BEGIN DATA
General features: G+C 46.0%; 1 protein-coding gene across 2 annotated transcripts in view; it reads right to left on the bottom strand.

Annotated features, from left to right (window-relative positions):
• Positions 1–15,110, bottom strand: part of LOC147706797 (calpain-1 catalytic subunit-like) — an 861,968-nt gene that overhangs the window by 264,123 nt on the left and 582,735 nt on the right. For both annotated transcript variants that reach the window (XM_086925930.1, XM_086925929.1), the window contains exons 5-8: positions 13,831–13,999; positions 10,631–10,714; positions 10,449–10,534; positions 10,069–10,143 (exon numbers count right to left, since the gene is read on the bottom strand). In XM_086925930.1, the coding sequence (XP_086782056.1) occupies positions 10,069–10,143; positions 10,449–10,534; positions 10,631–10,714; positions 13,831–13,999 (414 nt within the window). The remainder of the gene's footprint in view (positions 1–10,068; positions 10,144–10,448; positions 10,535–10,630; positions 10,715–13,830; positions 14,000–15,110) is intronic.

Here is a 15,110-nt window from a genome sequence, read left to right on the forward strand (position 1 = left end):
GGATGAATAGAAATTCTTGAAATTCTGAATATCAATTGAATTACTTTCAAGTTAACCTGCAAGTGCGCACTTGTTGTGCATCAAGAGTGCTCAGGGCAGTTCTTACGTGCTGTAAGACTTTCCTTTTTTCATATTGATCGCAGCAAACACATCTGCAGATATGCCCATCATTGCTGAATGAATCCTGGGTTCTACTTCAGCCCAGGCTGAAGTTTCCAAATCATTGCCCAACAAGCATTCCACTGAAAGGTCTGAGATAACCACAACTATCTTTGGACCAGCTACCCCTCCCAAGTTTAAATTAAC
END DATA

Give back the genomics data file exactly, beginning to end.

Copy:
General features: G+C 46.0%; 1 protein-coding gene across 2 annotated transcripts in view; it reads right to left on the bottom strand.

Annotated features, from left to right (window-relative positions):
• Positions 1–15,110, bottom strand: part of LOC147706797 (calpain-1 catalytic subunit-like) — an 861,968-nt gene that overhangs the window by 264,123 nt on the left and 582,735 nt on the right. For both annotated transcript variants that reach the window (XM_086925930.1, XM_086925929.1), the window contains exons 5-8: positions 13,831–13,999; positions 10,631–10,714; positions 10,449–10,534; positions 10,069–10,143 (exon numbers count right to left, since the gene is read on the bottom strand). In XM_086925930.1, the coding sequence (XP_086782056.1) occupies positions 10,069–10,143; positions 10,449–10,534; positions 10,631–10,714; positions 13,831–13,999 (414 nt within the window). The remainder of the gene's footprint in view (positions 1–10,068; positions 10,144–10,448; positions 10,535–10,630; positions 10,715–13,830; positions 14,000–15,110) is intronic.

Here is a 15,110-nt window from a genome sequence, read left to right on the forward strand (position 1 = left end):
GGATGAATAGAAATTCTTGAAATTCTGAATATCAATTGAATTACTTTCAAGTTAACCTGCAAGTGCGCACTTGTTGTGCATCAAGAGTGCTCAGGGCAGTTCTTACGTGCTGTAAGACTTTCCTTTTTTCATATTGATCGCAGCAAACACATCTGCAGATATGCCCATCATTGCTGAATGAATCCTGGGTTCTACTTCAGCCCAGGCTGAAGTTTCCAAATCATTGCCCAACAAGCATTCCACTGAAAGGTCTGAGATAACCACAACTATCTTTGGACCAGCTACCCCTCCCAAGTTTAAATTAAC